Walter spoke twice, dwelling on the conference theme of "Mercy Not Sacrifice." After Walter spoke I did my two talks. And then we both sat down with Mark Love and talked about how our material connected and informed each other. That hour-long conversation was a whole lot of fun. A lot of people felt it was the highlight of the conference. (Go here for pictures of Walter and I talking with Mark.)
(Before going on Jana wants me to tell this story. I wasn't going to but she's insisting.
At the start of our conversation Mark asked Walter to respond to my material. Walter started with, "Richard Beck is so damn interesting!" I quickly quipped over the microphone, "Jana, write that down." Jana calls out from the back of the room, "I got it on video!" Laughs all around.
So I got that going for me. Walter Brueggemann thinks I'm damn interesting. The feeling is mutual. He's pretty damn interesting himself.)
So what did Walter talk about?
Interestingly, he started with Karl Marx.
Given the psychological thrust of my material Walter decided to think about sacrifice from an economic angle.
The thrust of his argument was that the sacrificial system being critiqued in Hosea 6.6 and echoed by Jesus in the gospel of Matthew--"I desire mercy, not sacrifice"--was deeply implicated in economic injustice and exploitation. Where I connected sacrifice to purity Walter connected sacrifice to the marketplace. Specifically, he argued that the sacrificial system in the Old Testament became increasingly commodified and then co-opted by the ruling elites. The sacrificial system of Israel then became a location of economic and political exploitation. According to Walter the word sacrifice is a "cipher for a social system of leverage and control."
The most startling part of Walter's presentations was when he left the Old Testament and began to make applications to our modern context. Specifically, he argued that nothing much has changed. We are still living within a commodified world where sacrifices continue to be made. The question Walter asked was, Who has to make these sacrifices? and Who benefits from these sacrifices?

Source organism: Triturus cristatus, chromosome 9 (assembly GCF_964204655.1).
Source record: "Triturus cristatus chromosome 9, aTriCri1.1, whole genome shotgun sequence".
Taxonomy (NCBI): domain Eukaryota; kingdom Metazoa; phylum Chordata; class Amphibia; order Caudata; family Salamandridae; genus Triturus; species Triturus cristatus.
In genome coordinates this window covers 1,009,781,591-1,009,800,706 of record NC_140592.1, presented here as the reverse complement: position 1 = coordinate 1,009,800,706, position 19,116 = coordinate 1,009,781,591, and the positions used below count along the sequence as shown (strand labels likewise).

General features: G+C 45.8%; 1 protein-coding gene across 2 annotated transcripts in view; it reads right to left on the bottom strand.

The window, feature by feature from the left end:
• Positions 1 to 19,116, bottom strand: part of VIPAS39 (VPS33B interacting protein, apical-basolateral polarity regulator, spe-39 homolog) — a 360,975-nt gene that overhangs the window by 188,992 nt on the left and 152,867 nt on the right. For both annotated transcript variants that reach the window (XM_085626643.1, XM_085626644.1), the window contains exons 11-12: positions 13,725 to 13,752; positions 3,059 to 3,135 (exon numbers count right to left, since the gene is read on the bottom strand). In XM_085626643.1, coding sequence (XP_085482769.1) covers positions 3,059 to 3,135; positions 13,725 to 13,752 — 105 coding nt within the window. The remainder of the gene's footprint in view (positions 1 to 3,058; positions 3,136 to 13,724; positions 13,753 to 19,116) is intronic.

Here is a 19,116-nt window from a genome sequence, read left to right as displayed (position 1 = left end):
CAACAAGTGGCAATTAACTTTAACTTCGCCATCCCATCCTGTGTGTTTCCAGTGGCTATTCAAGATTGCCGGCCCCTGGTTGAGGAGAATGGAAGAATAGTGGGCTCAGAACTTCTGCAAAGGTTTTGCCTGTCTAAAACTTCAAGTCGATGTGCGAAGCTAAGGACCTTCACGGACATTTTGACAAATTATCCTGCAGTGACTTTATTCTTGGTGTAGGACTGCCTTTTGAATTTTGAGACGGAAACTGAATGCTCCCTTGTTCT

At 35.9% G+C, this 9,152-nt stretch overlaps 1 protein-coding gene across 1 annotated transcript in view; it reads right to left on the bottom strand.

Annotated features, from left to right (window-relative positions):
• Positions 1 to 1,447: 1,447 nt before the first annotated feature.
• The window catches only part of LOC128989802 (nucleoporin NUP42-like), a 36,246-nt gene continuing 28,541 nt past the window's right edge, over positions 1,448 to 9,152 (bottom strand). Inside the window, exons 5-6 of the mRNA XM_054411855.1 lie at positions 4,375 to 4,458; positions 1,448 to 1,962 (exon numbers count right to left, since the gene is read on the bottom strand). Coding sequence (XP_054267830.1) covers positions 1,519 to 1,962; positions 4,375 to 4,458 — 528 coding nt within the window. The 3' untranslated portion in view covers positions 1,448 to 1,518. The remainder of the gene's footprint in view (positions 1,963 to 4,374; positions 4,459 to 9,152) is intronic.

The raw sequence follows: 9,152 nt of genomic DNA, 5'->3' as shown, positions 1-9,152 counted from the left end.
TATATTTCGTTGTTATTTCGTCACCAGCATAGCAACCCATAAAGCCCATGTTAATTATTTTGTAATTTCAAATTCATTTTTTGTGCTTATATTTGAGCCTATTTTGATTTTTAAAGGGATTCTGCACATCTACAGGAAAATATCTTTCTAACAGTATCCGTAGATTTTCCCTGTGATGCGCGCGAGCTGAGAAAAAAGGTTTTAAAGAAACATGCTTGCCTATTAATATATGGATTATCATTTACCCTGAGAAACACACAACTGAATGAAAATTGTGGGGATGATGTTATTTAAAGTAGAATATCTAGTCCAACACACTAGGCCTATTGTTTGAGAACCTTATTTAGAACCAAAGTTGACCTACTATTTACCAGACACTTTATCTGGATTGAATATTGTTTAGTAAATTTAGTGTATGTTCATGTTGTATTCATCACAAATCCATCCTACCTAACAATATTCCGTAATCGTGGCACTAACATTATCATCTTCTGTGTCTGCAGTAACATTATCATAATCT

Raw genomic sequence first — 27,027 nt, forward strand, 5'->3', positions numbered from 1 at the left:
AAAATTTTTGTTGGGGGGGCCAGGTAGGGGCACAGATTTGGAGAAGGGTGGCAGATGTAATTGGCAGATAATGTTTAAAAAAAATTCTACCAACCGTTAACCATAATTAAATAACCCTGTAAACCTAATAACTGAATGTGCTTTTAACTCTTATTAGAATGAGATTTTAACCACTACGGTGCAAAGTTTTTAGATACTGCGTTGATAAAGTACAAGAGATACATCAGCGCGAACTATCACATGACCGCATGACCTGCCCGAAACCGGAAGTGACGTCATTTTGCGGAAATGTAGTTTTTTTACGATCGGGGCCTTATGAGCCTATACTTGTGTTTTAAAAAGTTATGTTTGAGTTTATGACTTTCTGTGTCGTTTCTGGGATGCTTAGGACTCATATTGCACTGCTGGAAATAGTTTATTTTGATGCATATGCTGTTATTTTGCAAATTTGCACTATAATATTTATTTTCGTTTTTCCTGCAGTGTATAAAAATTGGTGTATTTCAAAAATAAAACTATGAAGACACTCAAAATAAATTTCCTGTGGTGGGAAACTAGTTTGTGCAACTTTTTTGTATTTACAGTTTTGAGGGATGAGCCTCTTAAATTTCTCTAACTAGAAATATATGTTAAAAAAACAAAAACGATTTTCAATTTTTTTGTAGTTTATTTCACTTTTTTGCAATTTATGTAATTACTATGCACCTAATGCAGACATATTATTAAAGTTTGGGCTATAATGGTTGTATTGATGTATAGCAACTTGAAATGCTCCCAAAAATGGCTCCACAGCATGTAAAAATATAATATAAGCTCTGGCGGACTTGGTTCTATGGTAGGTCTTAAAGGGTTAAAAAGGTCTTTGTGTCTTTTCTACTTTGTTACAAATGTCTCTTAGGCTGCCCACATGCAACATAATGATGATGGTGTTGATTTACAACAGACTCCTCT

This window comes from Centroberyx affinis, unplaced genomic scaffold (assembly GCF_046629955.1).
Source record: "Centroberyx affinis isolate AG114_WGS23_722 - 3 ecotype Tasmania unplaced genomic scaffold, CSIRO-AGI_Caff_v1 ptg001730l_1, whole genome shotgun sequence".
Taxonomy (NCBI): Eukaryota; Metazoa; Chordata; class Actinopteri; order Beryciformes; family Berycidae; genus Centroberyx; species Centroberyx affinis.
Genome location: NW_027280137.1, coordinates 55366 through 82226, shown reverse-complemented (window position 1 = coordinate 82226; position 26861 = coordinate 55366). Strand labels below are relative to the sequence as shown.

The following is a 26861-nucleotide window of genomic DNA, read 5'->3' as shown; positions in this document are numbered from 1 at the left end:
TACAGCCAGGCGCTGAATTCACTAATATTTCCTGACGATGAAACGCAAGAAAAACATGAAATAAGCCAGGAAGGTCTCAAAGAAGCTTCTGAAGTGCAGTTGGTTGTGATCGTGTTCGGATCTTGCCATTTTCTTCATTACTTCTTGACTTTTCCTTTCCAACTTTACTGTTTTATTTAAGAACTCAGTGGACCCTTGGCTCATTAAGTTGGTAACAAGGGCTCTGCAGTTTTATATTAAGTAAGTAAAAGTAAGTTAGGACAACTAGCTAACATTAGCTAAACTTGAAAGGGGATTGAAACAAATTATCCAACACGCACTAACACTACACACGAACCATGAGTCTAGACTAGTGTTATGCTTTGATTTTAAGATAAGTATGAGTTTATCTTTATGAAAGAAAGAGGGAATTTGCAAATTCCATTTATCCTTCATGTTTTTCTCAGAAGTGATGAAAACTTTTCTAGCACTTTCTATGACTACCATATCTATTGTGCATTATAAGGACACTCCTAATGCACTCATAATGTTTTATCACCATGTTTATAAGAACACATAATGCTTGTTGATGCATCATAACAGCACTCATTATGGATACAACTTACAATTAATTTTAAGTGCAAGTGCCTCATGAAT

Then as now, the ruling elites don't have to make many sacrifices. More, they tend to be the ones who benefit from the sacrifices made by those lower on the ladder. As Walter noted, "top down authority does not mind sacrifices from below." When management has to make "sacrifices" it usually means firing workers on the floor.
Walter gave a powerful example of this. We honor those who make the "ultimate sacrifice" in risking their lives in military service. But where do these soldiers come from? The lower classes. Sacrifices of blood are being offered to preserve a vast capitalistic-militaristic complex. But these sacrifices tend to be made by primarily by the poor to benefit the rich and powerful.
(Let me give another example. If you are a "too big to fail" bank and you make a bad investment decision you get bailed out. Such a bank isn't called upon to make a sacrifice. But if you are a home-owner and you made a bad mortgage decision then you get foreclosed on and called and irresponsible idiot. We insist that the home-owner is sacrificed, financially and reputationally. Banks don't have to make sacrifices. But the little people who owe the banks do.)
Walter went on to say that interrupting the system of sacrifice is "the knowledge of God." This is a knowledge that comes from below. Rather than a system run by commodification and greed the knowledge of God points us to something truly disruptive: gratitude. The only sacrifice YHWH wants is a thank offering. Walter pointed us to Psalm 50:
“Listen, my people, and I will speak;YHWH owns everything. YHWH needs no material sacrifices. The only sacrifice necessary is a thank offering. This is the knowledge of God. An economy of gratitude that prophetically interrupts the economy of greed--the commodified world of economic exploitation where the poor continue to be sacrificed for the sake of the powerful and rich.
I will testify against you, Israel:
I am God, your God.
I bring no charges against you concerning your sacrifices
or concerning your burnt offerings, which are ever before me.
I have no need of a bull from your stall
or of goats from your pens,
for every animal of the forest is mine,
and the cattle on a thousand hills.
I know every bird in the mountains,
and the insects in the fields are mine.
If I were hungry I would not tell you,
for the world is mine, and all that is in it.
Do I eat the flesh of bulls
or drink the blood of goats?
“Sacrifice thank offerings to God,
fulfill your vows to the Most High,
and call on me in the day of trouble;
I will deliver you, and you will honor me.”